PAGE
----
January 10, 2013

Off Beat: Tales from the dancer's belly

Joie Grandbois will teach in a new class how to 'bring drama to your dance' and share a story with a shimmy or a shake.

Apparently, there are lots of different styles of belly dancing.

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Joie Grandbois, center, demonstrates theatrical belly dancing at Bright Star World Dance in Portland.

Shawn Patrick Ouellette/Staff Photographer

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THEATRICAL BELLY DANCE CLASS

WHEN: 7:15 p.m. Thursdays through Feb. 14

WHERE: Bright Star World Dance, 496 Congress St., 4th floor, Portland

HOW MUCH: $60 for full session; $15 drop-in

INFO: tinyurl.com/aj5ofqg

Who knew?

Joie Grandbois, for one.

She teaches belly dance classes and performs with the Portland vaudeville company Dark Follies under the name Selcouth. So for Grandbois, it makes sense that people who already know something about belly dancing (it's a growing trend, in case you haven't noticed) would be interested in taking their art to the next level.

Theatrical belly dancing.

"There are lots of traditions and styles of belly dancing: Cabaret, Egyptian, tribal. What makes theatrical belly dancing stand out is the element of storytelling," said Grandbois. "There's a more direct connection with the audience."

Grandbois will begin teaching her first theatrical belly dance class on Thursday, with classes continuing on Thursdays through Feb. 14. A total session costs $60.

Now, learning to be theatrical with one's midsection is not something you can just jump into. Grandbois says she wants people who have taken at least one session of belly dance classes already so that they have the belly basics down.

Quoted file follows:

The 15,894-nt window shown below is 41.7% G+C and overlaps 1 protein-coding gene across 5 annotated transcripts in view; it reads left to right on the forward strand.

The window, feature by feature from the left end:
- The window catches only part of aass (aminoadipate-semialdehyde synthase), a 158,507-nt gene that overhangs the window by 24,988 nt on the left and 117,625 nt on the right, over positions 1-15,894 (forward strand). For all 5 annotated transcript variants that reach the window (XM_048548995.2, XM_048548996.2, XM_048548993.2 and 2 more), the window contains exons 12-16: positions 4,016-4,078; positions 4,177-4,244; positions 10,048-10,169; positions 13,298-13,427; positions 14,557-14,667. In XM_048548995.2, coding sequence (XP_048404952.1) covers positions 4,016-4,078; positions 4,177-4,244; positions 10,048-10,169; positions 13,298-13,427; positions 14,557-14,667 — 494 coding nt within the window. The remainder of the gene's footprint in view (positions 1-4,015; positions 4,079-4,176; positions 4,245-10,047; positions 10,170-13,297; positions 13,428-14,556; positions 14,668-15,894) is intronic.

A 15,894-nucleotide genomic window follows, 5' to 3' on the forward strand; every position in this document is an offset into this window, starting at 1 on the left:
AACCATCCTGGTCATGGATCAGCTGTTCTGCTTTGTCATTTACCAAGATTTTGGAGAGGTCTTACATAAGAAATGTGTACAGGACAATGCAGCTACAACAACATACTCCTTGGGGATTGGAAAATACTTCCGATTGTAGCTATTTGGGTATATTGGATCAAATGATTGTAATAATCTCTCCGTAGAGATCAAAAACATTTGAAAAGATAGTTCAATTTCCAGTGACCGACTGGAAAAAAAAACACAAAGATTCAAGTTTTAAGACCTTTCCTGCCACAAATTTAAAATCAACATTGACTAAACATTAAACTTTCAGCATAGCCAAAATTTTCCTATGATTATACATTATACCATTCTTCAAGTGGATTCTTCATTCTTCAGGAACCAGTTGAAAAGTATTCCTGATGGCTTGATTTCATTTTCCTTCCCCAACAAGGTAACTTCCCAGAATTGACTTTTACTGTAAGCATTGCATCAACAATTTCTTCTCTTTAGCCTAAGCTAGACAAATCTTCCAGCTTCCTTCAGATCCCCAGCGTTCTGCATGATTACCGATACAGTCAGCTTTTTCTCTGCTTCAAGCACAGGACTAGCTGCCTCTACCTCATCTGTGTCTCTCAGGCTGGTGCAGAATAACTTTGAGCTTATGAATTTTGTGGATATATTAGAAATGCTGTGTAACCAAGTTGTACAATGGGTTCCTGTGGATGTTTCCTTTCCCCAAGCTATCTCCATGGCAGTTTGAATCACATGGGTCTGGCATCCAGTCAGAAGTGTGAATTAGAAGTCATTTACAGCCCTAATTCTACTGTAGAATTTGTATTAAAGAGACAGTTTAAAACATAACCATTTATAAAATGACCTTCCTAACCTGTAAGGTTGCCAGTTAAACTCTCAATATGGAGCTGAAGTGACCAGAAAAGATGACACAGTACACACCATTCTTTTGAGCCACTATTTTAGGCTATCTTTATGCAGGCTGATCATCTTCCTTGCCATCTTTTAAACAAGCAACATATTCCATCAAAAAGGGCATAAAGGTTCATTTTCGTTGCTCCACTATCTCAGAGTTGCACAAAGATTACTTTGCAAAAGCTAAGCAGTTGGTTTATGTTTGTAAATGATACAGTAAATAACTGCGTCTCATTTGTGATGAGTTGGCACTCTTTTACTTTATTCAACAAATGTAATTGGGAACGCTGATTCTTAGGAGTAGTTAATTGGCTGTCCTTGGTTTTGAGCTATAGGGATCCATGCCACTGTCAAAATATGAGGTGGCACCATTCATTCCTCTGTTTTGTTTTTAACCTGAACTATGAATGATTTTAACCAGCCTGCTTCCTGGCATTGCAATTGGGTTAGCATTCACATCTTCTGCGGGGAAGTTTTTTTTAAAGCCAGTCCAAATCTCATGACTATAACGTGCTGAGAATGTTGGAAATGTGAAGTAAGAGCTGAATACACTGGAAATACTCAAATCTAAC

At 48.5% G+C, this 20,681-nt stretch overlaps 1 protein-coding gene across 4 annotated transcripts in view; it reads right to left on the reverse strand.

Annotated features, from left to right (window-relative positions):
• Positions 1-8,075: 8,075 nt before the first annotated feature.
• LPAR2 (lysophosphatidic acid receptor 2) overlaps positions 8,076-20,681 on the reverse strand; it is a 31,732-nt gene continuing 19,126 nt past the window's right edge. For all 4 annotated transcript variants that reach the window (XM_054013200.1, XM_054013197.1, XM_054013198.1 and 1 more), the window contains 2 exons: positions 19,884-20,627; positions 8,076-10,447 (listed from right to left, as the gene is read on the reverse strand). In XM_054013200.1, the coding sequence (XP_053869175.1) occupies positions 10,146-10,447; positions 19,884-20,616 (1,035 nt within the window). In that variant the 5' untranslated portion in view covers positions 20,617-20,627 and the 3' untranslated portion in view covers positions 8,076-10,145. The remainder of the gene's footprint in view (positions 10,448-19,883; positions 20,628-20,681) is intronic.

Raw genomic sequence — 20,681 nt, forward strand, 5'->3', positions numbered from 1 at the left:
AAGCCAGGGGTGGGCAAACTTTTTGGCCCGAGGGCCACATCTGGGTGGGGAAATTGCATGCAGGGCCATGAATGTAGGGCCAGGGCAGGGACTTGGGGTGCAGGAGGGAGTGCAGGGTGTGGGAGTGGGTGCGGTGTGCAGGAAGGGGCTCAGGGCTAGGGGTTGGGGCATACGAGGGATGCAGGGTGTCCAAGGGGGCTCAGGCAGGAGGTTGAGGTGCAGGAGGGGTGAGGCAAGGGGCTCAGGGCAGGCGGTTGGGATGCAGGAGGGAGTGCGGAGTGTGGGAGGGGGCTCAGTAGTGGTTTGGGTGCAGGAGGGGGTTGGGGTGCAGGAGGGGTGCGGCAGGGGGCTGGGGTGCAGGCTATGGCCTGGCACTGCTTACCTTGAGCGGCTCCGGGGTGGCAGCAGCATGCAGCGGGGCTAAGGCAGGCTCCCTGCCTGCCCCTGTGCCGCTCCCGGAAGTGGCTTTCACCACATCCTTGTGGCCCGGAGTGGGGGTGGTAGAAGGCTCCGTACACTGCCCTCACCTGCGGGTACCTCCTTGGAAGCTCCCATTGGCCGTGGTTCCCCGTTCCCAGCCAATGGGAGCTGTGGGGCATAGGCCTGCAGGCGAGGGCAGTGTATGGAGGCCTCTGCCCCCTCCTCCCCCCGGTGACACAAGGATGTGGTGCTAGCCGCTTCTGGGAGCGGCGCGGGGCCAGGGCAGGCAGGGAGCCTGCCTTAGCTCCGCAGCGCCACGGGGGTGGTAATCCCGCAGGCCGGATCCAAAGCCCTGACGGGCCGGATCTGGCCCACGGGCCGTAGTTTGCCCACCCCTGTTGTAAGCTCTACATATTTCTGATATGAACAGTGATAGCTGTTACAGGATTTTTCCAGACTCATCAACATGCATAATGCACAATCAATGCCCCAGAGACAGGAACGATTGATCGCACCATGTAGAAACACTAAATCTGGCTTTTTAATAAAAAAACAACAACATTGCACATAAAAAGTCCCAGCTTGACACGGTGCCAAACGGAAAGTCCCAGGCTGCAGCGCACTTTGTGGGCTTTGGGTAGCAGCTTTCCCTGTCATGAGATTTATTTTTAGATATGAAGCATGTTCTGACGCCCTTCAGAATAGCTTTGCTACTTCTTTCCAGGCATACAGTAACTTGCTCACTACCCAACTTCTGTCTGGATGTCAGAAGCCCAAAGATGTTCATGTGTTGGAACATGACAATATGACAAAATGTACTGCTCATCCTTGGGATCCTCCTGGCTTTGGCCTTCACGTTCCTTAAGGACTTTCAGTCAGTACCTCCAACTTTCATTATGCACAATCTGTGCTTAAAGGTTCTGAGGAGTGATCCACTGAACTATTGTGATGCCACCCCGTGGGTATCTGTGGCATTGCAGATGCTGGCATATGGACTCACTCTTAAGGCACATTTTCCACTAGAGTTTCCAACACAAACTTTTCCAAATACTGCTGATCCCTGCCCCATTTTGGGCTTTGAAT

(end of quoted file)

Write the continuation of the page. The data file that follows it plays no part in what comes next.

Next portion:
Then the class can focus on how to use the moves of belly dancing to convey emotion and tell a story. As Grandbois says in her online course description: "Who knew hip drops could be sad, silly, or angry?"

The same can be said for a twist of the midsection or a shimmy of the shoulder.

"It's more than just getting up and putting on a display. You have to be able to tell a story with movement and use something like a shoulder shimmy to convey fear or happiness or a secret," said Grandbois.

In fact, that's how one exercise in the class will work. Grandbois will tell people to focus on one move -- like a shoulder shimmy -- and they'll have to display a specified emotion with that move.

OK, everyone try this as you read along. Use those shoulders to show how happy you are right now to be reading a newspaper story.

Grandbois said there is a lot of improvisational theater skills used in theatrical belly dancing. And belly dancing itself, she says, is an expressive and passionate art form, which grew out of folk traditions and community celebrations.

Another belly dance form is gothic belly dancing, says Grandbois, which includes mood music and themes from mythology.

Talk about theatrical.

"Theatrical belly dancing is a way to bring drama to your dance, find your creative voice," said Grandbois.

Finding your voice through your belly -- imagine that.

Staff Writer Ray Routhier can be contacted at 791-6454 or at:

rrouthier@pressherald.com

 

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